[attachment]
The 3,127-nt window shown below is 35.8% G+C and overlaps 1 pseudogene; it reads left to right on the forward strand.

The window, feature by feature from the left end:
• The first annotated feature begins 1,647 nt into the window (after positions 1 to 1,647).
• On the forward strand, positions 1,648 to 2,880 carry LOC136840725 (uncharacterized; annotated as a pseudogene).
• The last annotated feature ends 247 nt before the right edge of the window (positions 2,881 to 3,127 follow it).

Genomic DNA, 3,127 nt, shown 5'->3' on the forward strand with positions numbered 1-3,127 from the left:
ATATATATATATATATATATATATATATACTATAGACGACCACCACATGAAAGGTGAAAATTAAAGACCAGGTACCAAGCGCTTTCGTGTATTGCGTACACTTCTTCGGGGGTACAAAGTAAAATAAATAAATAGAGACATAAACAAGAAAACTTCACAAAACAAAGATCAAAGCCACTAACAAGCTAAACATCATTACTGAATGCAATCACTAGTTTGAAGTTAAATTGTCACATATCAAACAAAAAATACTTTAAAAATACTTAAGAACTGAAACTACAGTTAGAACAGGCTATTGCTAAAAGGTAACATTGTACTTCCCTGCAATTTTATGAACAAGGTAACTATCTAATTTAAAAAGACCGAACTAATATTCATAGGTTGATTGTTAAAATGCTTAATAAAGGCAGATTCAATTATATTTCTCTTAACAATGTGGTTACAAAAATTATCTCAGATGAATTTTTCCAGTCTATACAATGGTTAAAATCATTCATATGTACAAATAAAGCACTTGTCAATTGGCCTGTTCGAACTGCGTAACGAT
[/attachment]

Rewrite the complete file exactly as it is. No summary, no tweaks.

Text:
The 3,127-nt window shown below is 35.8% G+C and overlaps 1 pseudogene; it reads left to right on the forward strand.

The window, feature by feature from the left end:
• The first annotated feature begins 1,647 nt into the window (after positions 1 to 1,647).
• On the forward strand, positions 1,648 to 2,880 carry LOC136840725 (uncharacterized; annotated as a pseudogene).
• The last annotated feature ends 247 nt before the right edge of the window (positions 2,881 to 3,127 follow it).

Genomic DNA, 3,127 nt, shown 5'->3' on the forward strand with positions numbered 1-3,127 from the left:
ATATATATATATATATATATATATATATACTATAGACGACCACCACATGAAAGGTGAAAATTAAAGACCAGGTACCAAGCGCTTTCGTGTATTGCGTACACTTCTTCGGGGGTACAAAGTAAAATAAATAAATAGAGACATAAACAAGAAAACTTCACAAAACAAAGATCAAAGCCACTAACAAGCTAAACATCATTACTGAATGCAATCACTAGTTTGAAGTTAAATTGTCACATATCAAACAAAAAATACTTTAAAAATACTTAAGAACTGAAACTACAGTTAGAACAGGCTATTGCTAAAAGGTAACATTGTACTTCCCTGCAATTTTATGAACAAGGTAACTATCTAATTTAAAAAGACCGAACTAATATTCATAGGTTGATTGTTAAAATGCTTAATAAAGGCAGATTCAATTATATTTCTCTTAACAATGTGGTTACAAAAATTATCTCAGATGAATTTTTCCAGTCTATACAATGGTTAAAATCATTCATATGTACAAATAAAGCACTTGTCAATTGGCCTGTTCGAACTGCGTAACGAT